Not much new to report. I managed not to break the car for the rest of the week, so that was a plus. Friday morning, however, Yaakov managed to come down with what was either a 6 hour virus, or strep that we killed freakishly quickly with an antibiotic; since we don't yet have the results of the diseased stick, the verdict is still out. (I think the lab in Modi'in could build a replica of the Leaning Tower of Pisa with all of the Roses' diseased sticks, and even have enough leftover to make little Diseased Stick Tourists.) So anyway, the point is that we did not get to do anything very exciting on Friday, due to the illness. I did, however, take a nap in the afternoon, which, come to think of it, is pretty exciting.

Let me digress for a moment to discuss a chapter in my book on child-rearing ("Leave Me Alone So I Can Read the Paper.") Actually, since not so much has happened recently, it's not as much a digression as, well, the point.

Chapter 323: Sometimes the Answer is No
To fully appreciate this chapter, you need to learn the theme song.
(To the tune of "Hey Dum Diddly Dum")
Sometimes the answer is no
Sometimes the answer is no
Sometimes the answer is, sometimes the answer is
Sometimes the answer is no.

The point of this chapter being, of course, that sometimes, the answer is, in fact, no. We, as parents, do not need to give a reason every time we forbid (or command) something. (We are somewhat God-like in that way; witness this past week's parsha and the para adumah. What, you're shocked that I knew what last week's parsha was about? It's only because Ariella came home from gan and told me.)

The reasons we don't give reasons can differ from child to child. For example, with a three year old boy, let's say, you try to explain, "No, Yaakov, we don't put our fork in the electrical socket because you can get severely electrocuted and fly across the room and bang your head and lose consciousness." Now, the only word the three year old boy heard in this tirade was "fly," and as a consequence, is more eager than ever to try it out.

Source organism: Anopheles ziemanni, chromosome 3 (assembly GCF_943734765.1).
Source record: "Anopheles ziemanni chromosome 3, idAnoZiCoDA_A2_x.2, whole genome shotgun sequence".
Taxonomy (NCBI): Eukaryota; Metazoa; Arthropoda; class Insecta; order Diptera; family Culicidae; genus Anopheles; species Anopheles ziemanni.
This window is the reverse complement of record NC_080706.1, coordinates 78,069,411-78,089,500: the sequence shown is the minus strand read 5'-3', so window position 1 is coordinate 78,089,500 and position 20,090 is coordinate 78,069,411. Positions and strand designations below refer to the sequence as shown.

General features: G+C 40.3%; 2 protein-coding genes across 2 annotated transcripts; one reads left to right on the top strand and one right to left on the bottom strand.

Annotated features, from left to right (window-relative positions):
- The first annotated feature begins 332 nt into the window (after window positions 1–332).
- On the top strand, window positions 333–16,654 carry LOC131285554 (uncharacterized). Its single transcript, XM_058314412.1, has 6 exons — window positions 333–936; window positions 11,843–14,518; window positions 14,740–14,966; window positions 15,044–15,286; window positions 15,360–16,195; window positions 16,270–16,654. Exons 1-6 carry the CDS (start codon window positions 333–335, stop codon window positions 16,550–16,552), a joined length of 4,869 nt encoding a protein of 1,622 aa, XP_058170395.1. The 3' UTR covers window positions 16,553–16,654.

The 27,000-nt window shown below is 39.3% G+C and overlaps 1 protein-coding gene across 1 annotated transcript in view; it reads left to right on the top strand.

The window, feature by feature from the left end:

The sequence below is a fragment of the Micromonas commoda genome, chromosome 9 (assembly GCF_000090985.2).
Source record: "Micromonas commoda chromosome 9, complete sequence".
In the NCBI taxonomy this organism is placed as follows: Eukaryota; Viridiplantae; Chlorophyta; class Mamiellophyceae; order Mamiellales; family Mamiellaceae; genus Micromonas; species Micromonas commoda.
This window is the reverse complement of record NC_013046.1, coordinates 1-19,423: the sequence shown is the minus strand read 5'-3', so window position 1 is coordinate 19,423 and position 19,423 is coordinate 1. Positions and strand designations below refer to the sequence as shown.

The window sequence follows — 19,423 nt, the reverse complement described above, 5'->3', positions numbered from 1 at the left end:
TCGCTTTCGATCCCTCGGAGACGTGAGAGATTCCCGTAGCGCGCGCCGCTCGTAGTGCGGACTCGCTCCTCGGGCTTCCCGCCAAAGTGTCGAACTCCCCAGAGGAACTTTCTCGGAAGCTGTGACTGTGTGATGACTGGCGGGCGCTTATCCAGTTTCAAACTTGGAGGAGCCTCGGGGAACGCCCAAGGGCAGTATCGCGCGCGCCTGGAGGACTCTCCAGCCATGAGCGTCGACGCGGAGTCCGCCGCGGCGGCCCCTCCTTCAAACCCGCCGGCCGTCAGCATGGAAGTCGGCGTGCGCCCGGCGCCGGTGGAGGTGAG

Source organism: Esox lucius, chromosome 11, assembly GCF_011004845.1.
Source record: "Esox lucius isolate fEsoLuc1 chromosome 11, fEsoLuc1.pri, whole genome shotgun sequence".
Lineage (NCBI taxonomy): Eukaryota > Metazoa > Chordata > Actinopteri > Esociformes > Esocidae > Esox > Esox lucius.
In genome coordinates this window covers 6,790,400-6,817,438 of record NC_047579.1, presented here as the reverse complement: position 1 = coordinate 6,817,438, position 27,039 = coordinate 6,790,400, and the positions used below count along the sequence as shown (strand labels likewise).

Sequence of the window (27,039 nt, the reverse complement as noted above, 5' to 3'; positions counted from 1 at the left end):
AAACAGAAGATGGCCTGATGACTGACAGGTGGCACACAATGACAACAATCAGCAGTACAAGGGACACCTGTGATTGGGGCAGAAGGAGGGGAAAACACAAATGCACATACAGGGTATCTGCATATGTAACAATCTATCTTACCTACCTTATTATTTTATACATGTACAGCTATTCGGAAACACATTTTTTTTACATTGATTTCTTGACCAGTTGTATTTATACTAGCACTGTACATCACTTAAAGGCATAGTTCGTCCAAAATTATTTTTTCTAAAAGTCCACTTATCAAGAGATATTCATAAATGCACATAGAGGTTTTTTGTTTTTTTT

Let's say you want to have a similar argument with a six year old girl. "No, Ariella, you cannot sit in the middle instead of in your car seat because if we get into a car accident, God forbid, you could go flying through the windshield and get really, really hurt." Instead of greeting this gory vision with a look of terror, followed by immediate acquiescence, the six year old bombards me with questions:
"What would I hurt? How bad would it hurt? Would I have to go to the hospital? How long would I be there for? What would they do? Would it get better? Who would stay with me in the hospital? Would I have to miss school? For how long?"

So, you see, in both instances, it's easier just to say, "NO," and if challenged by the youngsters, burst into song:
"Sometimes the answer is no...." (See the lyrics above if you forgot them already.)

In fact, so well-known are we for this that the following conversation occurred with my nephew Tani:
Leezy: Tani, you cannot eat another cookie/popsicle/bar of soap.
Tani: Why not?
Leezy: Because you can't.
Tani [solemnly]: Because Uncle Donny says sometimes the answer is no?

Folks, we hereby give you permission to tell your children that "Uncle Donny says, 'Sometimes the answer is no.'"

Now, sometimes you have the opposite problem; the answer is yes, and that's all there is to it. (Yes, you have to wash your hair, yes, you have to put your plate in the sink, yes, you have to brush your teeth, yes, you have to sit in your car seat - that one is a double-sided argument - and of course, my personal favorite, yes, it is TIME TO GO TO BED.)

Luckily, the song works equally well if you replace the "no" with a "yes." Just be careful to choose the correct song for the occasion, or you'll have kids with dirty hair sticking forks into electrical sockets.